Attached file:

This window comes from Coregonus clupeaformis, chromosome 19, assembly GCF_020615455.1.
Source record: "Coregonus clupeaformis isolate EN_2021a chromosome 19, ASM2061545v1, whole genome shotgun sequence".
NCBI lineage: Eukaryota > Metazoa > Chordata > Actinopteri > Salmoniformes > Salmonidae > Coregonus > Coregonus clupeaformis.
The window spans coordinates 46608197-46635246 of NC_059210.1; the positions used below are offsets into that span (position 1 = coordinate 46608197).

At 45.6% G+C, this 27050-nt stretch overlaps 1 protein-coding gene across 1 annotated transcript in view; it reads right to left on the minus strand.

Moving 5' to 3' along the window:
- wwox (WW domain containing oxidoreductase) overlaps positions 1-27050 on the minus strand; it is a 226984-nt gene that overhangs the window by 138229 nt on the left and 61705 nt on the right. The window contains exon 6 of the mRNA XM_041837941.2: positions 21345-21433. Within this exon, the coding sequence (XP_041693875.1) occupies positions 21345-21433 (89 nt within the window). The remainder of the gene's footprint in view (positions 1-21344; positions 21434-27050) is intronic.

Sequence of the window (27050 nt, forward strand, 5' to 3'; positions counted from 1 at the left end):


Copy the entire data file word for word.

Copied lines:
This window comes from Coregonus clupeaformis, chromosome 19, assembly GCF_020615455.1.
Source record: "Coregonus clupeaformis isolate EN_2021a chromosome 19, ASM2061545v1, whole genome shotgun sequence".
NCBI lineage: Eukaryota > Metazoa > Chordata > Actinopteri > Salmoniformes > Salmonidae > Coregonus > Coregonus clupeaformis.
The window spans coordinates 46608197-46635246 of NC_059210.1; the positions used below are offsets into that span (position 1 = coordinate 46608197).

At 45.6% G+C, this 27050-nt stretch overlaps 1 protein-coding gene across 1 annotated transcript in view; it reads right to left on the minus strand.

Moving 5' to 3' along the window:
- wwox (WW domain containing oxidoreductase) overlaps positions 1-27050 on the minus strand; it is a 226984-nt gene that overhangs the window by 138229 nt on the left and 61705 nt on the right. The window contains exon 6 of the mRNA XM_041837941.2: positions 21345-21433. Within this exon, the coding sequence (XP_041693875.1) occupies positions 21345-21433 (89 nt within the window). The remainder of the gene's footprint in view (positions 1-21344; positions 21434-27050) is intronic.

Sequence of the window (27050 nt, forward strand, 5' to 3'; positions counted from 1 at the left end):